THE TONDO BOY AND HIS C5
You grow up poor in Tondo, you learn early in life to adapt to its crude ways. Living among the vile and devious, for many of them live here in these parts, you pick up the skills and methods fast, if at first only to fit and survive, skills and methods these are, just the same, readily helpful and potent as elsewhere anytime. As in real estate business and in politics, for instance…
A friend grew up there too. Several times, he brought me and other friends to their family house, twice for their fiesta, and drank and slept there. If you’re the goody-goody type here, he would say, you don’t stand a chance, you’d be eaten alive. He regaled us with stories of his own shenanigans as a boy growing up in the neighborhood, his recollections of famous criminals he met or knew. “Tondo boy ito, ha!” he would say of himself. He wore his origins like a badge— and sort of a warning: here I am, a first-rate rascal, better beware! Indeed, he was. Making exceptions of us erstwhile friends seemed like a struggle.
So, when I first heard of Villar as a poor man from Tondo who made billions, it was “Tondo” that rang out loud, louder than the “billions”. If you should interpret Villar’s actuations, consider the Tondo boy in him, a Tondo boy with billions. I could imagine, if he were in the company of his tormentors on the C5 scandal, Madrigal and Juan Ponce Enrile, in the privacy of a room, he could be hollering to their faces, “damn hypocrites you all are!” or offering to make everybody happy, bargaining for a way out in the old Tondo fashion, Moriones market version.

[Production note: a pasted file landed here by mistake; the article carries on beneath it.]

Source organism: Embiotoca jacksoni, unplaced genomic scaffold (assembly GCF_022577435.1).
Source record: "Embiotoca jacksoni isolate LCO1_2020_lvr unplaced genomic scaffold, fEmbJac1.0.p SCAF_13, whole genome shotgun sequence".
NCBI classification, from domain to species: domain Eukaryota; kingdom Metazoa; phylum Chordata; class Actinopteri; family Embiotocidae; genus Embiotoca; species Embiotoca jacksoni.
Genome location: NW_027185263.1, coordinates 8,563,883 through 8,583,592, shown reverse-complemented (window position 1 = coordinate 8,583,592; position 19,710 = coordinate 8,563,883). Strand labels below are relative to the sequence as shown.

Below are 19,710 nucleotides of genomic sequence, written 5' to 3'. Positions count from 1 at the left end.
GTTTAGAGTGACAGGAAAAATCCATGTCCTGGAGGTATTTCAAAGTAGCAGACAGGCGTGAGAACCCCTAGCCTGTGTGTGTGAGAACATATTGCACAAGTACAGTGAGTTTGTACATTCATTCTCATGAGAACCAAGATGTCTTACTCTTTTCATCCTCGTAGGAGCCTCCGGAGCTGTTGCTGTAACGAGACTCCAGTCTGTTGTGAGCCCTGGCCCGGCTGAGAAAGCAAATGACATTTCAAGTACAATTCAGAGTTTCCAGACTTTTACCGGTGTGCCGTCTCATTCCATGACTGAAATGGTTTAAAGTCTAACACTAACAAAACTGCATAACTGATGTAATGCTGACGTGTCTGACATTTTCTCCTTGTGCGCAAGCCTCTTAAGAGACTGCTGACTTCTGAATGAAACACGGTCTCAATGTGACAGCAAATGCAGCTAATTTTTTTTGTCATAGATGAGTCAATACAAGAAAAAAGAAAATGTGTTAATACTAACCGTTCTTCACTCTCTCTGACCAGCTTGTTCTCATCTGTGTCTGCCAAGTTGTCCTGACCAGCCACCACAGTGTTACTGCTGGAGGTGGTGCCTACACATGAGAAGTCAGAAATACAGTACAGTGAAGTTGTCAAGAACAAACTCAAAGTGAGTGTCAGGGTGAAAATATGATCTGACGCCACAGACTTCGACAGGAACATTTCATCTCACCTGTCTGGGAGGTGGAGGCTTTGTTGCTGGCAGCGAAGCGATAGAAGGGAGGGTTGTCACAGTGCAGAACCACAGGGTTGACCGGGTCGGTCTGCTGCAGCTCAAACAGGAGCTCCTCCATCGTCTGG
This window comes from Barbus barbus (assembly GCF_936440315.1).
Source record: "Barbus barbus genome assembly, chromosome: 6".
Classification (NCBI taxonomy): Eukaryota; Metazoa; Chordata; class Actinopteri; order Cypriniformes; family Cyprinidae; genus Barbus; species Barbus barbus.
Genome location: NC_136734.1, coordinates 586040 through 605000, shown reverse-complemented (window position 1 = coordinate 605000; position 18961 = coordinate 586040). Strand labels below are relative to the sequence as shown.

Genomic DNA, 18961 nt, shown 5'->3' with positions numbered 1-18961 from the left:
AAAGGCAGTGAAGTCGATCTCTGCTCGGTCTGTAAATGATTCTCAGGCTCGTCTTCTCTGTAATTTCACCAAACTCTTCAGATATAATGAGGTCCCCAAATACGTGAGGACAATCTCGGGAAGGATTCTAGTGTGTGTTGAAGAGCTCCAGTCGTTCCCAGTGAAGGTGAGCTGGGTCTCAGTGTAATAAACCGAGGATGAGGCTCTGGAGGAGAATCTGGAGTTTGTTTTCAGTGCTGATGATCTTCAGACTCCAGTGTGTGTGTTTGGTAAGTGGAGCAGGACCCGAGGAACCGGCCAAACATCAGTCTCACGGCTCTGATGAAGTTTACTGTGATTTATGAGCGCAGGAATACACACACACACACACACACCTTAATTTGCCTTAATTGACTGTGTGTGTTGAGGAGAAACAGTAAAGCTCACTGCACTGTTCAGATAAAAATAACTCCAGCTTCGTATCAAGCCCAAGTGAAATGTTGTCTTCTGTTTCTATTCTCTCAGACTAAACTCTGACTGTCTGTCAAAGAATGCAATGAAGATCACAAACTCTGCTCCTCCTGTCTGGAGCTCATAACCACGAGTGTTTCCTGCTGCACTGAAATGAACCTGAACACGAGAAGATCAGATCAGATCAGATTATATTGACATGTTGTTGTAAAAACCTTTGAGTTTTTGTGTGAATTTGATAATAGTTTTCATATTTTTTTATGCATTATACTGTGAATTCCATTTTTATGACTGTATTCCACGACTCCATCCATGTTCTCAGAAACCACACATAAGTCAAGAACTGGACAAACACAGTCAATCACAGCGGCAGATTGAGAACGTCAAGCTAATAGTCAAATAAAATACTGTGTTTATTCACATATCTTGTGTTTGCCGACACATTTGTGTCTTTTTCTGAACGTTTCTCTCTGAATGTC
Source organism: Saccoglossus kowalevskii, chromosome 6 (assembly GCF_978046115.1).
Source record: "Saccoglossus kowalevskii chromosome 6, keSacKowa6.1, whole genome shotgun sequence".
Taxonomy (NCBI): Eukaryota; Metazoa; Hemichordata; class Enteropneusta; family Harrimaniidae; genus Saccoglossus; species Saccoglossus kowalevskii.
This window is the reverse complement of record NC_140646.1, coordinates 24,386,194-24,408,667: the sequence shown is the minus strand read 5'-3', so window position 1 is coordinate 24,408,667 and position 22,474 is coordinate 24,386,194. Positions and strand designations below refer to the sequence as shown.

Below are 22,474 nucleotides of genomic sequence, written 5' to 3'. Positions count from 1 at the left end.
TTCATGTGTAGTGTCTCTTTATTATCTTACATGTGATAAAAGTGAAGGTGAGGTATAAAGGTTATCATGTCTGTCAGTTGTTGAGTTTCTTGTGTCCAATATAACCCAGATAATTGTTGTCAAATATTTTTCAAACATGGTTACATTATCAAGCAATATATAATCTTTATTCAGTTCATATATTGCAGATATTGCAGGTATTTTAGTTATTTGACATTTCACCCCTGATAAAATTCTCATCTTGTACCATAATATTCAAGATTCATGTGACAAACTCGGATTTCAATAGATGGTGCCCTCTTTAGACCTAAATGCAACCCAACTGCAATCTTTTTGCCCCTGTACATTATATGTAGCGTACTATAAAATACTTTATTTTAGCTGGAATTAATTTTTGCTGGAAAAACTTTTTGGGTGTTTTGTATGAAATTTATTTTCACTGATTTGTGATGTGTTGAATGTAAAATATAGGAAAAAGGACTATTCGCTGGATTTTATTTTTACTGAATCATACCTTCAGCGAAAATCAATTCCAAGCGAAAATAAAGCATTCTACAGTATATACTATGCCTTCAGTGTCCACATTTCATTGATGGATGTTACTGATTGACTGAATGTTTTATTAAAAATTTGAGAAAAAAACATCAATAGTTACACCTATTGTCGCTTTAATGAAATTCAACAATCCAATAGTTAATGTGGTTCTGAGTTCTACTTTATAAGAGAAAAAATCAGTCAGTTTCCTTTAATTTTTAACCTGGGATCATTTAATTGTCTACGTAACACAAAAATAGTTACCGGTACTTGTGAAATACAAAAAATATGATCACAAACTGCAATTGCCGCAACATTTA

I caught him on TV late afternoon yesterday delivering a privilege speech defending his “honor” over the C5 scandal after months of refusing to face his Senate colleagues over the issue. I watched for a time, unbelieving. Will he answer questions finally? This is all politics, he thundered over and over instead, a conspiracy hatched by those who hate seeing one from the margins rising to become President. In the middle of the speech, someone rose to pose a question. Villar signaled to be allowed to finish his speech first. I wanted to catch the part but I had to leave quickly for an appointment. No, he answered no question. News reported the next morning not how he replied to questions but how he strutted out of the Senate hall hastily just as soon as he finished, leaving his loyal defenders to do the answering for him.
Slick and sneaky, indeed, this poor boy from Tondo.
Everything you ever wanted to know about C5, by Winnie Monsod.